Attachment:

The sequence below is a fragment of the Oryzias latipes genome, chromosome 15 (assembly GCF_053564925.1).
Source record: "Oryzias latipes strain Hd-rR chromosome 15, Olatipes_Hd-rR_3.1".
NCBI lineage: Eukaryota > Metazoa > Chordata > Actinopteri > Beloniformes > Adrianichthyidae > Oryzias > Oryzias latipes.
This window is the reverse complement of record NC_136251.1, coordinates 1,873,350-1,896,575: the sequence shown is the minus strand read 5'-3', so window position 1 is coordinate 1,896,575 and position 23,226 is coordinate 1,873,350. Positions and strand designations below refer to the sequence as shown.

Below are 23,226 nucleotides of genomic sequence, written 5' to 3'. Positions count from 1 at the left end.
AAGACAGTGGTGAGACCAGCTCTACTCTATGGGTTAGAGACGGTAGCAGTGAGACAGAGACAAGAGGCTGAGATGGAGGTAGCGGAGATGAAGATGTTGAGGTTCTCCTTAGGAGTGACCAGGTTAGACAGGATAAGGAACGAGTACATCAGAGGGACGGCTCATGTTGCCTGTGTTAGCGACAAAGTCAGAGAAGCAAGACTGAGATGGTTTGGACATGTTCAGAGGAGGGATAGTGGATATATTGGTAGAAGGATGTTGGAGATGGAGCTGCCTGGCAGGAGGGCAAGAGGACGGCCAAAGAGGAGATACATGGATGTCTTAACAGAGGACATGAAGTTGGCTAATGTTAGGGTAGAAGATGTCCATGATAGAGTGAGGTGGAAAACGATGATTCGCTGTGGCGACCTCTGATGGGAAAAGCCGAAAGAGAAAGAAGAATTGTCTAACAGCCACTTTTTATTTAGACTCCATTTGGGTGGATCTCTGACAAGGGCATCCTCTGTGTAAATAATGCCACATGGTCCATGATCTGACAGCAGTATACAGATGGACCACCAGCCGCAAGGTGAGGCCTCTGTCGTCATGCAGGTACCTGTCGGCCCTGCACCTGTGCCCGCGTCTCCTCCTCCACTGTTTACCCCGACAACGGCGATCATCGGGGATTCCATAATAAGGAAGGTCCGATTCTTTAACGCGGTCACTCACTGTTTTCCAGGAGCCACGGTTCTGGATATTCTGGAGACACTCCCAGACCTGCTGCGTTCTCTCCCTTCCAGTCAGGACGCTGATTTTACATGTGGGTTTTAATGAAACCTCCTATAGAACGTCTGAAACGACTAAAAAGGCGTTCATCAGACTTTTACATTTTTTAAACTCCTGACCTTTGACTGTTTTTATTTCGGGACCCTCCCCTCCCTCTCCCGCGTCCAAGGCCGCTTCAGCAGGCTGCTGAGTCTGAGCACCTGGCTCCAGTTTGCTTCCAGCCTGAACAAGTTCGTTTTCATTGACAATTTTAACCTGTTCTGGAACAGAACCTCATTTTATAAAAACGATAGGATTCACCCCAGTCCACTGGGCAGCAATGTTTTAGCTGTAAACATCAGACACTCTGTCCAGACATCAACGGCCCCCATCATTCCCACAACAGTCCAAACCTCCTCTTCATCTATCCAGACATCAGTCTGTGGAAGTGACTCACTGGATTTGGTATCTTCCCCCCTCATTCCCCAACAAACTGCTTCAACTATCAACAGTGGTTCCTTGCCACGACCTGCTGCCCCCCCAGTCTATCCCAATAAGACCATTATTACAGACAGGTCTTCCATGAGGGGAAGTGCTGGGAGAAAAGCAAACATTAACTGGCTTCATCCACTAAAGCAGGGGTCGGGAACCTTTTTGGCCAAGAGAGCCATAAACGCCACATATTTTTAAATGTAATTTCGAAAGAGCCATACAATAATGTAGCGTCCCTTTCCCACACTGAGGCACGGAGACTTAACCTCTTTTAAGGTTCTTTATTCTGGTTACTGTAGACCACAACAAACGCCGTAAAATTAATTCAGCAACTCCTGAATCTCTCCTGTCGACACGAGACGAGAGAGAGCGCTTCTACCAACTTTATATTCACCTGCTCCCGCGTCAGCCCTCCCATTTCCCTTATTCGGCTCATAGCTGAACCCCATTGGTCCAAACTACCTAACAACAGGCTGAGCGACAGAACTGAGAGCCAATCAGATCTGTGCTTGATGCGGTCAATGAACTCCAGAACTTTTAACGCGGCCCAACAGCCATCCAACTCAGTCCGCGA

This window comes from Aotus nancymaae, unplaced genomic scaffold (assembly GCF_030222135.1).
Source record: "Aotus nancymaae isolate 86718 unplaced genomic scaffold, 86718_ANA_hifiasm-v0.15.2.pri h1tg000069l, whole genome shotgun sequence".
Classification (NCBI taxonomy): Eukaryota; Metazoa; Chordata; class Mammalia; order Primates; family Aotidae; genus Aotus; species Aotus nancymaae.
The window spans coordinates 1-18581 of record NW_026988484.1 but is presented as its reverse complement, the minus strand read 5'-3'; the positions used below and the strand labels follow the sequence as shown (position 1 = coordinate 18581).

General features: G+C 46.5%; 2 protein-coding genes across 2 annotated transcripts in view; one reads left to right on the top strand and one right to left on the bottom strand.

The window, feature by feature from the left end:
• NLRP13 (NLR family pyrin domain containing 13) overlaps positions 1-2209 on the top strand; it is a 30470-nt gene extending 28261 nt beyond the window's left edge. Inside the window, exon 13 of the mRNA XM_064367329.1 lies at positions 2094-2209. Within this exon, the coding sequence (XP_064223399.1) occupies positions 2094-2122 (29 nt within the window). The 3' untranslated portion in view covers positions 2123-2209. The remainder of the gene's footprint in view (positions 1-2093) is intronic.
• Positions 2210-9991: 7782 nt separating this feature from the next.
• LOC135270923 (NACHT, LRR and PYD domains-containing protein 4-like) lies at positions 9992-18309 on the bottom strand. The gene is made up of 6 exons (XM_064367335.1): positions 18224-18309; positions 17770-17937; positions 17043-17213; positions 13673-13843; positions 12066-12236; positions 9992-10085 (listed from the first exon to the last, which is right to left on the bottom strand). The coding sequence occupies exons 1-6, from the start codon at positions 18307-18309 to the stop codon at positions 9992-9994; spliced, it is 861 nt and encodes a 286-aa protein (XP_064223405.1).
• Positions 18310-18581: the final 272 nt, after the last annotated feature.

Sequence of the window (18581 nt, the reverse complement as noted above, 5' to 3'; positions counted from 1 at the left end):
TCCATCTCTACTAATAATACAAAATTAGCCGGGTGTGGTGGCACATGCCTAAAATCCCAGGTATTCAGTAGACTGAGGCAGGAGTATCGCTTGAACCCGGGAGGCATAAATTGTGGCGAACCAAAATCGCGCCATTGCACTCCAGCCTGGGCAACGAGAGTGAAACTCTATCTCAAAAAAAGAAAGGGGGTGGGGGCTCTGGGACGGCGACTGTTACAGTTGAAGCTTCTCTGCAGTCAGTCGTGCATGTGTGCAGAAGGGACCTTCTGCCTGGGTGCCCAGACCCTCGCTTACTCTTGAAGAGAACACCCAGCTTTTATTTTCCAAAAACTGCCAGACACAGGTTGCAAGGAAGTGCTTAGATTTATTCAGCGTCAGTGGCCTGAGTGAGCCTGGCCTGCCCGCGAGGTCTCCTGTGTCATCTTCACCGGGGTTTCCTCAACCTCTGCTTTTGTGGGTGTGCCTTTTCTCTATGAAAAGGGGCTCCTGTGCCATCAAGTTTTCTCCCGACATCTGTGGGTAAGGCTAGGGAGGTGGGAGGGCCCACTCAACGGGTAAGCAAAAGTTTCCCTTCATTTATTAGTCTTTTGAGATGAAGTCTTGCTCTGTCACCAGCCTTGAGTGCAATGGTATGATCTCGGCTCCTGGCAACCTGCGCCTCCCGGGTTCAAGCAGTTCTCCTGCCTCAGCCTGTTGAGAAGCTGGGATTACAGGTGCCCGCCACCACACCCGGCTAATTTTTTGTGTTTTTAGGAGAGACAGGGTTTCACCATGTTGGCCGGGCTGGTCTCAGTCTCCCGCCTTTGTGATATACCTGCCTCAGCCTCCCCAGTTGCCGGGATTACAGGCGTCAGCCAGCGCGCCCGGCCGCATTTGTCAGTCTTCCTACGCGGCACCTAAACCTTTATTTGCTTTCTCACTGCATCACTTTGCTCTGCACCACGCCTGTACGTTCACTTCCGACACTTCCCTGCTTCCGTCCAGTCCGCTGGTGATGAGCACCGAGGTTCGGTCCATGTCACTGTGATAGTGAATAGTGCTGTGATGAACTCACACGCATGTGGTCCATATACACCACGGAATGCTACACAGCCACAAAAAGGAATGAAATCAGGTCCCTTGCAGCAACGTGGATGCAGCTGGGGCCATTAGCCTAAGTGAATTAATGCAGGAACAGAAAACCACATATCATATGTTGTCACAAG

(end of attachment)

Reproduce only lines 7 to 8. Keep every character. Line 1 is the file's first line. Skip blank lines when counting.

This window comes from Aotus nancymaae, unplaced genomic scaffold (assembly GCF_030222135.1).
Source record: "Aotus nancymaae isolate 86718 unplaced genomic scaffold, 86718_ANA_hifiasm-v0.15.2.pri h1tg000069l, whole genome shotgun sequence".